How does one get past this impasse?

    1
  3. Rita bruneski  December 11, 2018 at 8:10 pm Reply

    Wow lost my only brother ,sibling 21years ago glad for the memories this time of year watch my parents age but it does get better It really does it always will hurt he left behind three babes the youngest was 3 months old and a wife it gets real lonely grab your friends get some hugs and IT WILL GET BETTER RITA B

  4. Denise  June 15, 2018 at 10:33 pm Reply

    I guess I am new to this grief thing. Mom died the day after mothers day. She has had health problems for years but no one was expecting the brain bleed that happened that weekend. Her and dad had been married just shy of 58 years. He was devastated. But now I don’t know. I know he is grieving but we aren’t talking about it. And I don’t want to depress him more. I am the youngest of 3. Now, we are dealing with new developments in dads health. He is to have a kidney biopsy next week. The thing I am struggling with is a lack of confidence. It is like I am afraid of not being included with my family. This does not make a lot of sense as nothing had really been said and I talk to dad most every day. It is like I am suddenly a little girl who is terrified she won’t please her daddy. And I know my dad loves me. He is a great man. I expected sadness. Guilt. Anger even. But this is crazy. My husband has been great. I am just confused. And struggling.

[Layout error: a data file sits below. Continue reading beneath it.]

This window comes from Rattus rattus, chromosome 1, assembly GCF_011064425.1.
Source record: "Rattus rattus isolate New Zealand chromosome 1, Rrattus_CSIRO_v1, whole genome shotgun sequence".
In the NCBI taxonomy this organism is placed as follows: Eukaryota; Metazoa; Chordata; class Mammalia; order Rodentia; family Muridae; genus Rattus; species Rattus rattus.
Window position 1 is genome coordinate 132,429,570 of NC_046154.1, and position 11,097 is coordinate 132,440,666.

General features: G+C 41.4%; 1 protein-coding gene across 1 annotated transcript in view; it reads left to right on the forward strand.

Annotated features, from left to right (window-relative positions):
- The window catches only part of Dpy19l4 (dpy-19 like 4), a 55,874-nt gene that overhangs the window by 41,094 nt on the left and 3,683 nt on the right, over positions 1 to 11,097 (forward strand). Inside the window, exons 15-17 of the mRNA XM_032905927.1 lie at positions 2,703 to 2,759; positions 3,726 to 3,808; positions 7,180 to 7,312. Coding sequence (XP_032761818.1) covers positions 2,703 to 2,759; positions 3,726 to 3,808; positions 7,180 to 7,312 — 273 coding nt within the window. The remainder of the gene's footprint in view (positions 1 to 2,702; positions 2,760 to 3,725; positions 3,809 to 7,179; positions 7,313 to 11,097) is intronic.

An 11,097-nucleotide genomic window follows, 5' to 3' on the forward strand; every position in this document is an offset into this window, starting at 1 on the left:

• Gloria  June 15, 2019 at 12:22 am Reply

      Sorry for your loss. I hope you are doing better.

  5. Steve  March 29, 2018 at 1:45 pm Reply

    This is a good article, and I love the visuals, too. I was lost in the maze for a while, and then progressed to the downward slide. The most important thing in my nonprofessional opinion, but one whom has lost a wife of 44 years of marriage, is that you make some progress even if it is extremely slow. I have had a few serious injuries and a couple of surgeries over the years, and sometimes it was over a year to get over a physical injury. My father died in bed (completely unexpected as he was not ill) when I was 17. I know it impacted my life for the next decade or more. My wife died expectantly in bed, but she had been on dialysis for a few years. Sometimes, I ask God if He is trying to drive me crazy. This was kind of cruel. Early in the morning I have to get up from the bed and go to the couch to watch the morning news on TV.. The reason is that if I lay in bed my mind goes back to these early morning events. People wonder why a retired man pops up out of bed at 5:30 AM and goes and watches TV news. I guess it is PTSD. My original thought here is that I think people need to be patient with themselves and accept that an injury to the heart and soul takes time to heal.